g) Indeed, the mechanism of oral ciprofloxacin inducing cervical spinal stenosis and bilateral upper limb paresis is unknown. The author thinks that the age may be a trigger factor. The cartilaginous damage and spinal osteoarthritis may interpret this complication.
h) This is the first case that reports these adverse drug reactions with oral ciprofloxacin. So, I can’t compare this case with another case because there was no similar publicized case report.
i) Despite the drug-drug interactions (DDIs) or even drugfood interactions have a strong impact in inducing various serious drug adverse effects, but it was unviable in my case report. Absent of using drug combinations in the patient history may exclude the theory of drug-drug interactions.
j) Drug-induced diseases is a pivotal step in the diagnosis decision making of any medical problems.
k) Drug side effects are a sometimes-strong way for the diagnostic challenge in clinical medicine.

Table 2: Naranjo Algorithm-Adverse Drug Reaction (ADR) Probability Scale in the case report.

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Limitations of the study: There are no known limitations in the study.

Conclusions

a) Ciprofloxacin can induce bilateral upper limb paresis and cervical spinal stenosis.
b) So, attention must be taken on using ciprofloxacin. to reduce the risk of the development of these adverse drug reactions.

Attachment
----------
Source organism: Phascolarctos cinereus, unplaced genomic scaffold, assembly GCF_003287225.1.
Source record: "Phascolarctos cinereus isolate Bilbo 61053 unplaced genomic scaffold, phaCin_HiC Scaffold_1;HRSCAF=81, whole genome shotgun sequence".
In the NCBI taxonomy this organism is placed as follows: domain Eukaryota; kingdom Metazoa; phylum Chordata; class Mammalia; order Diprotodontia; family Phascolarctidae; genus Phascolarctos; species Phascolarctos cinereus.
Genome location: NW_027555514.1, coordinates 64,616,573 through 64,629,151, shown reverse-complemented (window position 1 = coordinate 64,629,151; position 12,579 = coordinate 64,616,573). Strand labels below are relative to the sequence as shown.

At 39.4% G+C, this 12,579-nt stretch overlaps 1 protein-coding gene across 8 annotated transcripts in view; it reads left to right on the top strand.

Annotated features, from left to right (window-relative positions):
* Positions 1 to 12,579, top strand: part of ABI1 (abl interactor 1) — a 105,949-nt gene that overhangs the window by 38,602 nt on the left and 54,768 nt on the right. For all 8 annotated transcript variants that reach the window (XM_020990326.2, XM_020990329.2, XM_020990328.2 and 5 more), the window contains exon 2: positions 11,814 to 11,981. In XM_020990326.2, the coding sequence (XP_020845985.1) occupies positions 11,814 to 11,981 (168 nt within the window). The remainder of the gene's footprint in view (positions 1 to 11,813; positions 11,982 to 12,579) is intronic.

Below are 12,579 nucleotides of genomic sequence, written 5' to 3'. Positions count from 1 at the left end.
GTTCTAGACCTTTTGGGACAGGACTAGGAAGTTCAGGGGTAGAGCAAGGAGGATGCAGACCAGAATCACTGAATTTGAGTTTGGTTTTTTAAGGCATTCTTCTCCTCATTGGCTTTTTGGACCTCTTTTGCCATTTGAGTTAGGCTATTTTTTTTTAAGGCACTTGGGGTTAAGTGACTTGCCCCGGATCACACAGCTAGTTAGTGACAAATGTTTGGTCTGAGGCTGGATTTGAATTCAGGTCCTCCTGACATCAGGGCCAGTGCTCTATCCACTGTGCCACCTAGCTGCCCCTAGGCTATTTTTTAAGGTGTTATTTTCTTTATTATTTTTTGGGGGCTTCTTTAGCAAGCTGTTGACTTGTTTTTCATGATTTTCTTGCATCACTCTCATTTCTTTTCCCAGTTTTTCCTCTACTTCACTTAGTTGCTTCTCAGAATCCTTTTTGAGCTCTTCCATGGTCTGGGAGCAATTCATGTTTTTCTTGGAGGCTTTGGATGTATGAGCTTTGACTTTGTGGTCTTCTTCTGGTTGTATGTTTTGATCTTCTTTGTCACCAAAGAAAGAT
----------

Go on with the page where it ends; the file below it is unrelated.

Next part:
Conflicts of Interest

There are no conflicts of interest.

Acknowledgment

I wish to thank Dr. Yasser Rizk MD for his radiological consultation.

References

  1. Mayer CA, Neilson AA (2010) Typhoid and paratyphoid fever Prevention in travelers. Australian Family Physician 39(11): 847-851.
  2. Jabeen A, Yasin N, Khan H, Hussain M (2018) A review: Typhoid fever. J Bacteriol Infec Dis 2(2): 1-7.
  3. Mouton F, Ohuoba EI, Evans M, Desalu I (2017) Typhoid enteric fever–Part 1. Update in Anaesthesia 32: 13-16.
  4. Fadeel MA, House BL,  Wasfy MM (2011) Evaluation of a newly  developed  ELISA  against  Widal,  TUBEX-TF and Typhidot for typhoid fever surveillance. J Infect Dev  Ctries 5: 169-175.
  5. Khan K,  Khalid  L,  Wahid  K (2017) Performance  of TUBEX® TF  in  the  diagnosis  of  enteric  fever  in  private tertiary care Hospital Peshawar, Pakistan. J Pak Med Assoc 67: 661-664.
  6. (2006) Australian therapeutic Guidelines: Antibiotic. Version 13, Therapeutic Guidelines limited, Melbourne, USA.
  7. Durbin K (2020) Ciprofloxacin.
  8. Fischer Jnos, Ganellin C Robin (2006) Analogue-based Drug Discovery. John Wiley & Sons pp. 500.
  9. (2019) World Health Organization. World Health Organization model list of essential medicines: 21st list 2019. Geneva.
  10. (2007) First aid for the USMLE step 2 CK, 6th McGraw-Hill Medical, USA.
  11. Drlica K, Zhao X (1997) DNA gyrase, topoisomerase IV, and the 4-quinolones. Microbiology and Molecular Biology Reviews 61(3): 377–392.
  12. Liu X, Ma J, Huang L, Zhu W, Yuan P, et al. (2017) Fluoroquinolones increase the risk of serious arrhythmias: A systematic review and meta-analysis. Medicine (Baltimore) 96(44): 8273.
  13. (2018) Food and Drug Administration. Safety Announcement: FDA reinforces safety information about serious low blood sugar levels and mental health side effects with fluoroquinolone antibiotics; requires label changes.